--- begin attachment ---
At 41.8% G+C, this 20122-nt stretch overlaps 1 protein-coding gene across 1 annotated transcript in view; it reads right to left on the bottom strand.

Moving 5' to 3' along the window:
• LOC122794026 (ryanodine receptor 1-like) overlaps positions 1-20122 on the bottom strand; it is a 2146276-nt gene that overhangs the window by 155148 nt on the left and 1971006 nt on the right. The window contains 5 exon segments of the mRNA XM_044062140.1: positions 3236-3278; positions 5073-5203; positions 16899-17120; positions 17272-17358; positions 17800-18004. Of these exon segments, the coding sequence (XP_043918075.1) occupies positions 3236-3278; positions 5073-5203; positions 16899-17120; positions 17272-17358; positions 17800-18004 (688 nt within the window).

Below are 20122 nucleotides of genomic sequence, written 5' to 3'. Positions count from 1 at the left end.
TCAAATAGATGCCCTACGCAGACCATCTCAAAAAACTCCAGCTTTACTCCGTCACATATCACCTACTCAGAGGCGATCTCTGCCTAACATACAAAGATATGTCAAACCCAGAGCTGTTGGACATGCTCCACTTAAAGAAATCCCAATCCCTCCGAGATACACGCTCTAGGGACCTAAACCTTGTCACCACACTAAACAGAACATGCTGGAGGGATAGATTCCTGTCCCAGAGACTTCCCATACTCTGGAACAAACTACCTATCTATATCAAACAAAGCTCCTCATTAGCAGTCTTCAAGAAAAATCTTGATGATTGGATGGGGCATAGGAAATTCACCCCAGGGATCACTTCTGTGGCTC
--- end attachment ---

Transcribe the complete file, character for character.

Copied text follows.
At 41.8% G+C, this 20122-nt stretch overlaps 1 protein-coding gene across 1 annotated transcript in view; it reads right to left on the bottom strand.

Moving 5' to 3' along the window:
• LOC122794026 (ryanodine receptor 1-like) overlaps positions 1-20122 on the bottom strand; it is a 2146276-nt gene that overhangs the window by 155148 nt on the left and 1971006 nt on the right. The window contains 5 exon segments of the mRNA XM_044062140.1: positions 3236-3278; positions 5073-5203; positions 16899-17120; positions 17272-17358; positions 17800-18004. Of these exon segments, the coding sequence (XP_043918075.1) occupies positions 3236-3278; positions 5073-5203; positions 16899-17120; positions 17272-17358; positions 17800-18004 (688 nt within the window).

Below are 20122 nucleotides of genomic sequence, written 5' to 3'. Positions count from 1 at the left end.
TCAAATAGATGCCCTACGCAGACCATCTCAAAAAACTCCAGCTTTACTCCGTCACATATCACCTACTCAGAGGCGATCTCTGCCTAACATACAAAGATATGTCAAACCCAGAGCTGTTGGACATGCTCCACTTAAAGAAATCCCAATCCCTCCGAGATACACGCTCTAGGGACCTAAACCTTGTCACCACACTAAACAGAACATGCTGGAGGGATAGATTCCTGTCCCAGAGACTTCCCATACTCTGGAACAAACTACCTATCTATATCAAACAAAGCTCCTCATTAGCAGTCTTCAAGAAAAATCTTGATGATTGGATGGGGCATAGGAAATTCACCCCAGGGATCACTTCTGTGGCTC